THE BLOG
09/22/2016 03:23 am ET Updated Sep 22, 2017

Can The Crumbling Syria Truce Be Resurrected?

TIMOTHY A. CLARY via Getty Images

UNITED NATIONS - U.S. Secretary of State John Kerry, feuding with Russia, called for an immediate grounding of aircraft in key areas of Syria. France said a new group was needed to monitor any truce and Spain advocated an international court to try crimes by terrorists.

At a high-level UN Security Council meeting among presidents, prime ministers and foreign ministers, most delegations agreed there had to be political talks, some kind of cease-fire, safe passage for humanitarian convoys and an end to the bombing of civilians, hospitals and schools.

More than 300,000 Syrians have been killed in the five-year old civil war. Millions are homeless and at least a million more have left the country reluctantly in the worst refugee crisis since World War II.

Kerry's proposal, equivalent to a no-fly zone, appeared to fall on the deaf ears of the Syrian ambassador as well as Russian Foreign Minister Sergei Lavrov. The Russian minister and Kerry had negotiated a temporary cease-fire and deliveries of humanitarian aid and then political negotiations.

Bombing hospitals
Dropping diplomatic niceties, Kerry said:

How can people go sit at a table with a regime that bombs hospitals and drops chlorine gas again and again and again and again and again and again, and acts with impunity? Are you supposed to sit there and have happy talk in Geneva under those circumstances when you've signed up to a ceasefire and you don't adhere to it? What kind of credibility do you have with any of your people?

Short of U.S. military action, which now appears nil, there is little leverage to convince Syrian President Bashar al-Assad in Damascus to cooperate. In the divided crucial city of Aleppo and other parts of northern Syria, Assad, backed by Russia, seems bent on controlling as much territory as possible should peace talks ever succeed.

The most recent September 9 cease-fire appeared be holding. But violence exploded on Monday when a convoy of trucks carrying humanitarian aid for 78,000 people was hit from the air, killing at least 20 people, including the director of the Syria Red Crescent Society.

The strike was launched in Urum al-Kubra, northwest Aleppo. A Red Crescent warehouse was also hit and a health clinic operated by the Red Crescent was damaged, the organization said. Aid convoys are often denied by Damascus and at times areas are bombed shortly after goods are delivered.

Who flies in northwest Syria?

Only Syrian and Russian planes fly in that area whereas other aircraft are bombing ISIS controlled regions. One disastrous exception was last week when US warplanes struck Syrian government troops, by accident, in the eastern province of Deir al-Zour. Russia, Venezuela and China mentioned it.

Russia's Lavrov said all groups should lay down their arms and that opposition fighters were operating in the area where the convoy was hit. He also said the Syrian conflict was a consequence of foreign military action in Iraq and Syria and called for the strike on the convoy to be investigated.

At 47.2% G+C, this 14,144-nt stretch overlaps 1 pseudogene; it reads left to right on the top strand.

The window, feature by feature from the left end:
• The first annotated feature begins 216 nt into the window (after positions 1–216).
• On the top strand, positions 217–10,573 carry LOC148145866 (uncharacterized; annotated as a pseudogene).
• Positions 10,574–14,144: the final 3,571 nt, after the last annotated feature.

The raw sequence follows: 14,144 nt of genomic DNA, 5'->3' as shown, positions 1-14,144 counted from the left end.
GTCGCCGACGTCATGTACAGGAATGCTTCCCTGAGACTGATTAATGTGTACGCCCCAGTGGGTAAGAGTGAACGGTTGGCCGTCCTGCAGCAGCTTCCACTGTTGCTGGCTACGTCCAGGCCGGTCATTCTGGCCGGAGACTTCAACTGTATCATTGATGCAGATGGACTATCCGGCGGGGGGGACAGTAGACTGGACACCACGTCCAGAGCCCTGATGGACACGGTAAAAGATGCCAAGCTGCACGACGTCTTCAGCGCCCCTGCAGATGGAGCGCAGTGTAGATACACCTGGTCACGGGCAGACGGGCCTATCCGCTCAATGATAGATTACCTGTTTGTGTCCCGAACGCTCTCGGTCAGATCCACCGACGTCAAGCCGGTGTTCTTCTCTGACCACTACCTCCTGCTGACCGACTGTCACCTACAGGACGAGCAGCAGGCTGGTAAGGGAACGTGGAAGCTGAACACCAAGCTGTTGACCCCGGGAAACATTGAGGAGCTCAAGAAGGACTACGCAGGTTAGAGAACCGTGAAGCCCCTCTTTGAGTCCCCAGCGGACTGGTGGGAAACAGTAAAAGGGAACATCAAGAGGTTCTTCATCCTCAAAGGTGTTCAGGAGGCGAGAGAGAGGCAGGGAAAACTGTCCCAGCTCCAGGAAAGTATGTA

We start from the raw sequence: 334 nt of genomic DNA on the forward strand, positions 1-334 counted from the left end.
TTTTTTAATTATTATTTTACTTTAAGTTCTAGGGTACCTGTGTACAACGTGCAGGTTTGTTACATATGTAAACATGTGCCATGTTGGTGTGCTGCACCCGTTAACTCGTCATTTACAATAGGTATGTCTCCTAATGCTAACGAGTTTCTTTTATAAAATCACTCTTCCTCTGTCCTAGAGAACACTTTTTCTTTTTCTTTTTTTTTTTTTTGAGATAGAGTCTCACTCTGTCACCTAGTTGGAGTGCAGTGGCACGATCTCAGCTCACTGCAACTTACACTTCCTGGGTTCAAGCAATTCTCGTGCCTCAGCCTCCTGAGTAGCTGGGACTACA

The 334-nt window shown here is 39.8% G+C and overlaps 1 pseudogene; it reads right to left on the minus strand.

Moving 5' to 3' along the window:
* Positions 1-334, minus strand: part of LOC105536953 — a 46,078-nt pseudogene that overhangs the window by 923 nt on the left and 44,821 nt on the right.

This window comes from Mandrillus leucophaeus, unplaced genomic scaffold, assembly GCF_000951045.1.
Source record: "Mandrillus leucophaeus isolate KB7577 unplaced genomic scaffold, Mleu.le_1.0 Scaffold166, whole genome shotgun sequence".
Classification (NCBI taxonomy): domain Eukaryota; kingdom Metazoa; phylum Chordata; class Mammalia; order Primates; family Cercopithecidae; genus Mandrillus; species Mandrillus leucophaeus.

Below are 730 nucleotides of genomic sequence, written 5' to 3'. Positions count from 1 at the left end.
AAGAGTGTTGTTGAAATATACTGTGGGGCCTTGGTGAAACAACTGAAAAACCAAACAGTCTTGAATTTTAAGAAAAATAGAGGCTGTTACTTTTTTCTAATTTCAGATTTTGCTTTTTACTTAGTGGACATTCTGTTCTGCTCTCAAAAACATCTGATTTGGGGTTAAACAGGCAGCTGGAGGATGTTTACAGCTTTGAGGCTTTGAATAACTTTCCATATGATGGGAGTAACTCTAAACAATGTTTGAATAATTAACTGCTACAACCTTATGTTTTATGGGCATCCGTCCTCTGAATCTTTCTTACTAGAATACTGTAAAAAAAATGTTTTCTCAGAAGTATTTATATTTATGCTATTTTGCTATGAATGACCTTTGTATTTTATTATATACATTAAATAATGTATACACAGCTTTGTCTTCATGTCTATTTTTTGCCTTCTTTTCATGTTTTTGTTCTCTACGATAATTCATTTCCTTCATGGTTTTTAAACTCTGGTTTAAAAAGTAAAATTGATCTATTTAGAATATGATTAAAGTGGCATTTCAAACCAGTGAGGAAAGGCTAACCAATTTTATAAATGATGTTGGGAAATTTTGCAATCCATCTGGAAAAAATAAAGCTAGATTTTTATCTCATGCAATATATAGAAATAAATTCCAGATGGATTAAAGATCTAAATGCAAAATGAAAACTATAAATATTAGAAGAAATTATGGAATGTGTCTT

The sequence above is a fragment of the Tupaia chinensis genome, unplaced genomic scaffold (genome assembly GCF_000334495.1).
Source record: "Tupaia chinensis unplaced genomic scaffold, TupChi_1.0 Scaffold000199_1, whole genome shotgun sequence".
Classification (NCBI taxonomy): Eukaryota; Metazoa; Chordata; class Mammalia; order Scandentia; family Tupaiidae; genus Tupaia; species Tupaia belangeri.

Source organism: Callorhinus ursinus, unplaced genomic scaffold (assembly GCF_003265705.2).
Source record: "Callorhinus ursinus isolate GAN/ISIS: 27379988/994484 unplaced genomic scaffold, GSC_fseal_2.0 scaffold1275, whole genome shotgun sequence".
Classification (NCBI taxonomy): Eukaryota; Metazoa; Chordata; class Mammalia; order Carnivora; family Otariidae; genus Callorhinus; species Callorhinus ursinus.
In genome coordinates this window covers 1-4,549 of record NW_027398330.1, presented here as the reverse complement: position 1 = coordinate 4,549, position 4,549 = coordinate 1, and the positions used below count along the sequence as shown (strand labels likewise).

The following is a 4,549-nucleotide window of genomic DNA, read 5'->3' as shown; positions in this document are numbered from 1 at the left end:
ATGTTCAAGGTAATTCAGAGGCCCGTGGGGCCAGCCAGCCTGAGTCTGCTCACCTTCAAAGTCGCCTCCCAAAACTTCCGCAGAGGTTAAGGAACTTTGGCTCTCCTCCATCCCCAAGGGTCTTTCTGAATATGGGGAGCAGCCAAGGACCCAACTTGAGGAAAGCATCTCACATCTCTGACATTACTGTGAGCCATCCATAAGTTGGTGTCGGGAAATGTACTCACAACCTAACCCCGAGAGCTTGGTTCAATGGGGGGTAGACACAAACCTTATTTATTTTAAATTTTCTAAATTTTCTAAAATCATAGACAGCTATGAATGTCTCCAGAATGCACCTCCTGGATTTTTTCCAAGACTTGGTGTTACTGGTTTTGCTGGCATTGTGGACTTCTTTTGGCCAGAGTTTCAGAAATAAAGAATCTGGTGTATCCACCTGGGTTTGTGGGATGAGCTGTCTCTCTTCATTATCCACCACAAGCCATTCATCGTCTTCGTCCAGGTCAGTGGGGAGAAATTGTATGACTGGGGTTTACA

But Kerry mocked Russian spokesmen and officials in Moscow by reading a series of contradictory accounts about who did what.

Staffan de Mistura, the UN envoy trying to organize peace talks, told reporters that there was a chance for a cessation of hostilities, a prerequisite for serious negotiations, and "you will know it in two days time."

Battle lines are muddled in nearly all areas of the country. Iran is sending security forces to back Assad. Turkey is fighting Kurds, which have been successful in combating ISIS. Saudi Arabia and Qatar back Islamist rebel groups and the moderate opposition has, at times, joined forces with the well-equiped Al-Nusra front, influenced by Al Qaeda.

Sinking bar of depravity
Secretary-General Ban Ki-moon opened the meeting that focused on restoring the recent cease-fire. "The Syrian tragedy shames us all. The collective failure of the international community should haunt every member of this Council," he said.

On the aid convoys, he told the General Assembly on Tuesday:

"Many groups have killed many innocents but none more so than the Government of Syria, which continues to barrel-bomb neighborhoods and systematically torture thousands of detainees..."Just when we think we cannot get any worse, the bar of depravity sinks lower."

France's foreign minister, Jean-Marc Ayrault, called for a grounding of all of Assad's troops and have them confined to barracks. He proposed a neutral mechanism to study violations of any truce to "resist the temptation to point a finger at one another."

Then Spain's foreign minister, Jose Manuel Farcia-Margallo, said his country, New Zealand, Egypt and Malaysia supported an international court devoted to terrorism to make bestial actors accountable.

Wednesday's meeting was called by New Zealand which holds the rotating Security Council presidency. Its president, John Key, presided...

Issuing a warning, Key said:

What I really want everybody to think about today, is that if in a year's time, we are here again in UN General Assembly, and there are still bombings, and there are still killings, and there is still slaughter, and there are still massacres going on in Syria, then I'm afraid the responsibility for that will lie overwhelmingly with the people broadly represented in this place, and above all, with the Assad regime and its sponsors.